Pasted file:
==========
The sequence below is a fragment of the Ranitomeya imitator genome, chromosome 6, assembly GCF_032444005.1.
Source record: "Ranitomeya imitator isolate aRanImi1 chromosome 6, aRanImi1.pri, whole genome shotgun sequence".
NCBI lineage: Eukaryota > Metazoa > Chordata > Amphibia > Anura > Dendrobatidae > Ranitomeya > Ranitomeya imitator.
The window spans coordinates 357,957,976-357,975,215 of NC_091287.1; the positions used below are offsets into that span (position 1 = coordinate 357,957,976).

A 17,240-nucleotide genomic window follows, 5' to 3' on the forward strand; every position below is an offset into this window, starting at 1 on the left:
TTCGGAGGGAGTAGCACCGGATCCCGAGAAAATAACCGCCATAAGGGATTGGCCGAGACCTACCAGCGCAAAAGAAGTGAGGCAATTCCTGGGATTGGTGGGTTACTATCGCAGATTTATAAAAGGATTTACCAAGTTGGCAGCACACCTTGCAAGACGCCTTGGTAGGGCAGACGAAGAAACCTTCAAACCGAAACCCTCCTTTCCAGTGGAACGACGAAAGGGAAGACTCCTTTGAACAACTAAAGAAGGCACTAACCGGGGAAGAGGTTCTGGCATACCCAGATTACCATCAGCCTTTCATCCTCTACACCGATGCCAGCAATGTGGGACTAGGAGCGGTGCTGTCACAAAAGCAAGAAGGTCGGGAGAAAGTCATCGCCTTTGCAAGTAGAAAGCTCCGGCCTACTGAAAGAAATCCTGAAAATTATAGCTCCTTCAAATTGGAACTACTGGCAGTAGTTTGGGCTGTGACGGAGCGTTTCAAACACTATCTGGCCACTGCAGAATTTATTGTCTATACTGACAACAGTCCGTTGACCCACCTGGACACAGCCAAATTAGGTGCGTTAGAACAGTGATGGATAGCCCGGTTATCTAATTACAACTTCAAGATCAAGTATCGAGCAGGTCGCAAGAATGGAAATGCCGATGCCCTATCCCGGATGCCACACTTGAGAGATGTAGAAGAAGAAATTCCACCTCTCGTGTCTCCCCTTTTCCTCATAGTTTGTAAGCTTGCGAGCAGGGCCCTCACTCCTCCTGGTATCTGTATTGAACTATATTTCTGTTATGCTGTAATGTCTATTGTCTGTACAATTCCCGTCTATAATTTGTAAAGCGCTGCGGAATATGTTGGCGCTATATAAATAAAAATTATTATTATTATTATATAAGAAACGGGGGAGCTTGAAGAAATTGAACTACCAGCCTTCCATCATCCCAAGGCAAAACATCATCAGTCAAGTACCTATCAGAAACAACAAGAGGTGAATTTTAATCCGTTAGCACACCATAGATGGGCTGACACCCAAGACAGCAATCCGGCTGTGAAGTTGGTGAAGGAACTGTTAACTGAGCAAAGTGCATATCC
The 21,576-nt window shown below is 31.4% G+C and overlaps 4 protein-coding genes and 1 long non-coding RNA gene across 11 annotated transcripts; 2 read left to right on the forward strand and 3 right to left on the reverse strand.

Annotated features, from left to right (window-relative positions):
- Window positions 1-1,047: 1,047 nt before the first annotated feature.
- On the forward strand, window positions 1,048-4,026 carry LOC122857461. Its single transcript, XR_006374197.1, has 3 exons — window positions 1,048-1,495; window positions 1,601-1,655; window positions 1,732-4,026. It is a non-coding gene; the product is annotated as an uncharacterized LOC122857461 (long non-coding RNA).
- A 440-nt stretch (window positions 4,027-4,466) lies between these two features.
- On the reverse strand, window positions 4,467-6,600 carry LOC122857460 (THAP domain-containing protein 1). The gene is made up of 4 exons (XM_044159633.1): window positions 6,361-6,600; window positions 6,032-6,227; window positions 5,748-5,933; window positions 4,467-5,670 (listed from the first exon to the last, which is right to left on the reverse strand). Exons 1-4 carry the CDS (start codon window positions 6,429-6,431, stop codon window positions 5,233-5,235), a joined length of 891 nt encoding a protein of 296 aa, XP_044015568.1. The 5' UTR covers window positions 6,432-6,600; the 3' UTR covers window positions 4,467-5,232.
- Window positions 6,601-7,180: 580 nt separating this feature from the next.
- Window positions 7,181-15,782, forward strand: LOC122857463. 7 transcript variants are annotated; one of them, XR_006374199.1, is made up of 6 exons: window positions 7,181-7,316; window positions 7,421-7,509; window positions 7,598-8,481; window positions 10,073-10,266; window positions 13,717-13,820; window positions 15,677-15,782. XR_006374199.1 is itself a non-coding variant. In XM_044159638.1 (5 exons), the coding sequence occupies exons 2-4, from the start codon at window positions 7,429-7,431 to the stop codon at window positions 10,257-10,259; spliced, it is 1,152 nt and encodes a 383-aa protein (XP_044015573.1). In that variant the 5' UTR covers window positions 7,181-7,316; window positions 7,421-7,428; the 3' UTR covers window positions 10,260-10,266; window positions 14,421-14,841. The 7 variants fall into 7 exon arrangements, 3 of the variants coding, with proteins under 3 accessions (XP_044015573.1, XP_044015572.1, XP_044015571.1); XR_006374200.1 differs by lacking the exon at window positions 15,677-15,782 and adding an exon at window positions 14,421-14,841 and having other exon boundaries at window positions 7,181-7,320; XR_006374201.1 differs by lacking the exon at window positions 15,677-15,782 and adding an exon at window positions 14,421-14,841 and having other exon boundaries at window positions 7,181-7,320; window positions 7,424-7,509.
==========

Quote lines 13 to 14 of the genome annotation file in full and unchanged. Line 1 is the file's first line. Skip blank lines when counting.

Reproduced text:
- Window positions 6,601-7,180: 580 nt separating this feature from the next.
- Window positions 7,181-15,782, forward strand: LOC122857463. 7 transcript variants are annotated; one of them, XR_006374199.1, is made up of 6 exons: window positions 7,181-7,316; window positions 7,421-7,509; window positions 7,598-8,481; window positions 10,073-10,266; window positions 13,717-13,820; window positions 15,677-15,782. XR_006374199.1 is itself a non-coding variant. In XM_044159638.1 (5 exons), the coding sequence occupies exons 2-4, from the start codon at window positions 7,429-7,431 to the stop codon at window positions 10,257-10,259; spliced, it is 1,152 nt and encodes a 383-aa protein (XP_044015573.1). In that variant the 5' UTR covers window positions 7,181-7,316; window positions 7,421-7,428; the 3' UTR covers window positions 10,260-10,266; window positions 14,421-14,841. The 7 variants fall into 7 exon arrangements, 3 of the variants coding, with proteins under 3 accessions (XP_044015573.1, XP_044015572.1, XP_044015571.1); XR_006374200.1 differs by lacking the exon at window positions 15,677-15,782 and adding an exon at window positions 14,421-14,841 and having other exon boundaries at window positions 7,181-7,320; XR_006374201.1 differs by lacking the exon at window positions 15,677-15,782 and adding an exon at window positions 14,421-14,841 and having other exon boundaries at window positions 7,181-7,320; window positions 7,424-7,509.